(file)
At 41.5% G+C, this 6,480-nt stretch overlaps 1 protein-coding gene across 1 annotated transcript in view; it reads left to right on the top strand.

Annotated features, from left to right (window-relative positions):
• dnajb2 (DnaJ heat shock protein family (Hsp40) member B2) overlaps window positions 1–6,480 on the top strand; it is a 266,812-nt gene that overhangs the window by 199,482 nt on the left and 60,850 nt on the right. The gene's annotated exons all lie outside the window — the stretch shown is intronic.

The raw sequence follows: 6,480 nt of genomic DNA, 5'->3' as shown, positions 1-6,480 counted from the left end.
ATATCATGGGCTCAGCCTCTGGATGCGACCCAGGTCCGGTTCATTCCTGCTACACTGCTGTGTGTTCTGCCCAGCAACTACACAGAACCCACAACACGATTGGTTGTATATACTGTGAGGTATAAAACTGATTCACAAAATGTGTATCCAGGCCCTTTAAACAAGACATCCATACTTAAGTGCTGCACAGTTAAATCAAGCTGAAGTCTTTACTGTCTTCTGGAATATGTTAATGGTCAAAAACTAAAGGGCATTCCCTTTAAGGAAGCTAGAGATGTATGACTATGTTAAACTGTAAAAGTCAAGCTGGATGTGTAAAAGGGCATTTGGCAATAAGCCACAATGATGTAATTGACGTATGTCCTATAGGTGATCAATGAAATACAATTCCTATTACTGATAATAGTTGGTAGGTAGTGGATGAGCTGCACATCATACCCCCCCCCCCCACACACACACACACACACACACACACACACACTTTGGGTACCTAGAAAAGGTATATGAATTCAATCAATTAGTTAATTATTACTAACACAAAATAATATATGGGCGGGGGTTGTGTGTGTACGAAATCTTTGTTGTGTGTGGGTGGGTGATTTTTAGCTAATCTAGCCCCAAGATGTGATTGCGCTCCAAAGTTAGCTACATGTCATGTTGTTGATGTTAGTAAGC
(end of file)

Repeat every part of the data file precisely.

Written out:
At 41.5% G+C, this 6,480-nt stretch overlaps 1 protein-coding gene across 1 annotated transcript in view; it reads left to right on the top strand.

Annotated features, from left to right (window-relative positions):
• dnajb2 (DnaJ heat shock protein family (Hsp40) member B2) overlaps window positions 1–6,480 on the top strand; it is a 266,812-nt gene that overhangs the window by 199,482 nt on the left and 60,850 nt on the right. The gene's annotated exons all lie outside the window — the stretch shown is intronic.

The raw sequence follows: 6,480 nt of genomic DNA, 5'->3' as shown, positions 1-6,480 counted from the left end.
ATATCATGGGCTCAGCCTCTGGATGCGACCCAGGTCCGGTTCATTCCTGCTACACTGCTGTGTGTTCTGCCCAGCAACTACACAGAACCCACAACACGATTGGTTGTATATACTGTGAGGTATAAAACTGATTCACAAAATGTGTATCCAGGCCCTTTAAACAAGACATCCATACTTAAGTGCTGCACAGTTAAATCAAGCTGAAGTCTTTACTGTCTTCTGGAATATGTTAATGGTCAAAAACTAAAGGGCATTCCCTTTAAGGAAGCTAGAGATGTATGACTATGTTAAACTGTAAAAGTCAAGCTGGATGTGTAAAAGGGCATTTGGCAATAAGCCACAATGATGTAATTGACGTATGTCCTATAGGTGATCAATGAAATACAATTCCTATTACTGATAATAGTTGGTAGGTAGTGGATGAGCTGCACATCATACCCCCCCCCCCCACACACACACACACACACACACACACACACACTTTGGGTACCTAGAAAAGGTATATGAATTCAATCAATTAGTTAATTATTACTAACACAAAATAATATATGGGCGGGGGTTGTGTGTGTACGAAATCTTTGTTGTGTGTGGGTGGGTGATTTTTAGCTAATCTAGCCCCAAGATGTGATTGCGCTCCAAAGTTAGCTACATGTCATGTTGTTGATGTTAGTAAGC